November 19, 2012

A Very Happy Thanksgiving for Daisy

Families all over the country will sit down this November 22nd to a “turkey feast.” In fact, around 40 million turkeys will be killed this year in order to meet the Thanksgiving day demand. But at Catskill Animal Sanctuary in New York’s Hudson Valley, a very lucky turkey will celebrate Thanksgiving along-side humans, not on their plates.

Meet Daisy. Daisy was being raised for food at a turkey farm when a concerned neighbor convinced the farmer to let her live. Now, what to do with the rescued turkey? In stepped Catskill Animal Sanctuary (CAS), a farm animal rescue that takes in needy horses, chickens, cows, pigs, and yes, turkeys, among others.

Daisy has been living at CAS for four months now. At the 110-acre Sanctuary, Daisy spends her days with Declan, a male turkey, in their spacious yard. This summer and fall, during CAS weekend tours, Daisy and Declan greeted visitors while the CAS staff educated the guests about the lives of turkeys.

“Turkeys raised for meat live wretched lives,” explains Kathy Stevens, who founded CAS eleven years ago. “I can't reconcile eating beings who want their lives just as much as I want mine. Turkeys are delightful animals!” She recalls Ethel, the singing turkey; Blue, who loved to climb into people’s laps; and Henrietta, who had a remarkable friendship with a crippled goat named Atlas, and whose favorite days of the week were tour days. “She always wanted to be in the middle of the action,” Stevens says, and would generally accompany tour groups through the barn.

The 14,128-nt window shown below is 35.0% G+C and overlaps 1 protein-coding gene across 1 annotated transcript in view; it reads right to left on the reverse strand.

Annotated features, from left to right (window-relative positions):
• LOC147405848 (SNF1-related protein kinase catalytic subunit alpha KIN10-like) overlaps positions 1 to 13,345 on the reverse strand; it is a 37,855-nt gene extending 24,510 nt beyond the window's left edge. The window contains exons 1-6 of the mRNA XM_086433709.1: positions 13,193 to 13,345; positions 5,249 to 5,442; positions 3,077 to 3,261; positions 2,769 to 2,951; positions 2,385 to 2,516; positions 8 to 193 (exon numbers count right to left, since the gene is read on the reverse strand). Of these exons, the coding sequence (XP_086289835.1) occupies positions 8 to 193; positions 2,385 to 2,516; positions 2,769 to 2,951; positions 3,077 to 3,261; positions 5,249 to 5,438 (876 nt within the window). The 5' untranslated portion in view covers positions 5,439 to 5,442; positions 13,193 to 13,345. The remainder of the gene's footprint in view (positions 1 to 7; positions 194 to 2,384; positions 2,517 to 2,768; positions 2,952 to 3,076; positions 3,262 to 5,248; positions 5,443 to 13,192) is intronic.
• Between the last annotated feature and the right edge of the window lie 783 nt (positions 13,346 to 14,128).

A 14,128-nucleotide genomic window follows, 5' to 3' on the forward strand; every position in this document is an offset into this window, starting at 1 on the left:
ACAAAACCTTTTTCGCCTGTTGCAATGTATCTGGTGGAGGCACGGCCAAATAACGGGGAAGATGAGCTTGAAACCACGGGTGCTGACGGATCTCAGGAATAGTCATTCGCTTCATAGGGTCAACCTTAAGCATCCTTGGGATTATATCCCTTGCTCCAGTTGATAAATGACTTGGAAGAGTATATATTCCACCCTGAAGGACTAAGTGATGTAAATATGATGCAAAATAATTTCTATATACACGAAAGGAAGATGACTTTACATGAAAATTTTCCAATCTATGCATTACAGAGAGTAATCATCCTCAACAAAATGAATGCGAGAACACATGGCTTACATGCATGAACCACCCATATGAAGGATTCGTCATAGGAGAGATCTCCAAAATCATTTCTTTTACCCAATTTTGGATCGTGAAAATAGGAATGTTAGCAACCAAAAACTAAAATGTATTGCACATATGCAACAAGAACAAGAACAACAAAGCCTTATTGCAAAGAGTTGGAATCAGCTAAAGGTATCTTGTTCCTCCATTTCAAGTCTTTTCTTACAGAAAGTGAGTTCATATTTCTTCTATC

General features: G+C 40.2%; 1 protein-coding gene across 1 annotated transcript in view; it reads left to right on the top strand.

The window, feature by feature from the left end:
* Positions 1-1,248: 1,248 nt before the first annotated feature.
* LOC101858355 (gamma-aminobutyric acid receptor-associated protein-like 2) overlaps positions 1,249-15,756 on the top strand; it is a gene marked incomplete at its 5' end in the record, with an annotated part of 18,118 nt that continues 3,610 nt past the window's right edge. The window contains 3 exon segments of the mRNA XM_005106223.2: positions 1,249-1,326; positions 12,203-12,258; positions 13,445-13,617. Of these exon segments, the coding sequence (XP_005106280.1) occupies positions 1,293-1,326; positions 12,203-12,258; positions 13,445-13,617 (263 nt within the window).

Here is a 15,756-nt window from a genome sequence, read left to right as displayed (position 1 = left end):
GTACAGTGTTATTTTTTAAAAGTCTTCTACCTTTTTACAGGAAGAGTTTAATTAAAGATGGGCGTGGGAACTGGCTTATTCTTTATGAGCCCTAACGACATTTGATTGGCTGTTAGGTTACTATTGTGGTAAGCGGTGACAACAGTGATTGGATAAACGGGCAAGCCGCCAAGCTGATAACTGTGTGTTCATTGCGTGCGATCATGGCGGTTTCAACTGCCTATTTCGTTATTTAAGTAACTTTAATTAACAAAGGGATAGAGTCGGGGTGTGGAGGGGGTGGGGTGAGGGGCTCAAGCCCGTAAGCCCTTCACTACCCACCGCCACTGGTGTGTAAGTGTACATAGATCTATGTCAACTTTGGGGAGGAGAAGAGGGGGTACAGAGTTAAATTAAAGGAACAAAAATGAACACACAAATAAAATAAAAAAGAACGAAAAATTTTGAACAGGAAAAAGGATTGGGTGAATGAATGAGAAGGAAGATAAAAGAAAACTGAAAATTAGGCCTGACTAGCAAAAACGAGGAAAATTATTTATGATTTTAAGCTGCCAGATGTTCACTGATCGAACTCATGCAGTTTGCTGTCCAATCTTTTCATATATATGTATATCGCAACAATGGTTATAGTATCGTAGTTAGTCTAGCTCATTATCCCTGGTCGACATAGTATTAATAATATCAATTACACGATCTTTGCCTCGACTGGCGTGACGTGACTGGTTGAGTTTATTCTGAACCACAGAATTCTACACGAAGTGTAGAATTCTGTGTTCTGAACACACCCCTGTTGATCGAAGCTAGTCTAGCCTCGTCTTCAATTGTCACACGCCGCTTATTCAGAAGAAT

Stevens and most of the CAS staff will eat a vegan Thanksgiving this year, citing concern for the animals and the planet, and reminding folks that a vegan diet uses a tiny fraction of the natural resources required for a meat and dairy-based diet.

In order to help others on their food journey, CAS teaches vegan cooking classes and shares vegan recipes on their website. Their recent Vegan Thanksgiving cooking class filled to capacity, as nearly all their classes do.  According to their chef, Linda Soper-Kolton, the hands-on classes show folks that “vegan cooking can be healthy, absolutely delicious, and easy to prepare.”

Visit the Sanctuary's website,, for Thanksgiving recipes (including Butternut Squash and Spinach Lasagna, Squash and Pear Soup, and Pumpkin Pie) and for more information about the animals that they have rescued.

This Thanksgiving, instead of being on someone’s plate, Daisy herself will enjoy an extra special (vegan) meal, served to her by caregivers that see her as much more than a centerpiece.

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